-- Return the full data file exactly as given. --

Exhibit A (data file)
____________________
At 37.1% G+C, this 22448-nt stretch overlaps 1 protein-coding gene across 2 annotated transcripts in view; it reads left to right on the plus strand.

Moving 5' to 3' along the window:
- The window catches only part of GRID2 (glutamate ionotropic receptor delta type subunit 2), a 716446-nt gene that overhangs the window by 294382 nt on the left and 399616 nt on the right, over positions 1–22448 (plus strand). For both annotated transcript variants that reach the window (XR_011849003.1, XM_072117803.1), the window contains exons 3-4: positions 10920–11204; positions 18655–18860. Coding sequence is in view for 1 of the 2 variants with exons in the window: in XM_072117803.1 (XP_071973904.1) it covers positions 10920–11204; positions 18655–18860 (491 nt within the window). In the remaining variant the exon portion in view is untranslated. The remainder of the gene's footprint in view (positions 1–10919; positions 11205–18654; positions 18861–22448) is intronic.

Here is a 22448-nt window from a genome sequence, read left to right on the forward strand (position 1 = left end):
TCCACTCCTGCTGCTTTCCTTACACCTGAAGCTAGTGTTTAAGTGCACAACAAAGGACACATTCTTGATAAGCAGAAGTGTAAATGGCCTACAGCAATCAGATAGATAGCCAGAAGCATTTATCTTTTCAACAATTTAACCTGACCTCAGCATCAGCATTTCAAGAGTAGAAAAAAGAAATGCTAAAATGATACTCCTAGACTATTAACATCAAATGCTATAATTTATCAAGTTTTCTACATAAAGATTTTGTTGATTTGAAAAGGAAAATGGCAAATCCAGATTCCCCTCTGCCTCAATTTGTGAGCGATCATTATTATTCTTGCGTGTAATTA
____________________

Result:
At 37.1% G+C, this 22448-nt stretch overlaps 1 protein-coding gene across 2 annotated transcripts in view; it reads left to right on the plus strand.

Moving 5' to 3' along the window:
- The window catches only part of GRID2 (glutamate ionotropic receptor delta type subunit 2), a 716446-nt gene that overhangs the window by 294382 nt on the left and 399616 nt on the right, over positions 1–22448 (plus strand). For both annotated transcript variants that reach the window (XR_011849003.1, XM_072117803.1), the window contains exons 3-4: positions 10920–11204; positions 18655–18860. Coding sequence is in view for 1 of the 2 variants with exons in the window: in XM_072117803.1 (XP_071973904.1) it covers positions 10920–11204; positions 18655–18860 (491 nt within the window). In the remaining variant the exon portion in view is untranslated. The remainder of the gene's footprint in view (positions 1–10919; positions 11205–18654; positions 18861–22448) is intronic.

Here is a 22448-nt window from a genome sequence, read left to right on the forward strand (position 1 = left end):
TCCACTCCTGCTGCTTTCCTTACACCTGAAGCTAGTGTTTAAGTGCACAACAAAGGACACATTCTTGATAAGCAGAAGTGTAAATGGCCTACAGCAATCAGATAGATAGCCAGAAGCATTTATCTTTTCAACAATTTAACCTGACCTCAGCATCAGCATTTCAAGAGTAGAAAAAAGAAATGCTAAAATGATACTCCTAGACTATTAACATCAAATGCTATAATTTATCAAGTTTTCTACATAAAGATTTTGTTGATTTGAAAAGGAAAATGGCAAATCCAGATTCCCCTCTGCCTCAATTTGTGAGCGATCATTATTATTCTTGCGTGTAATTA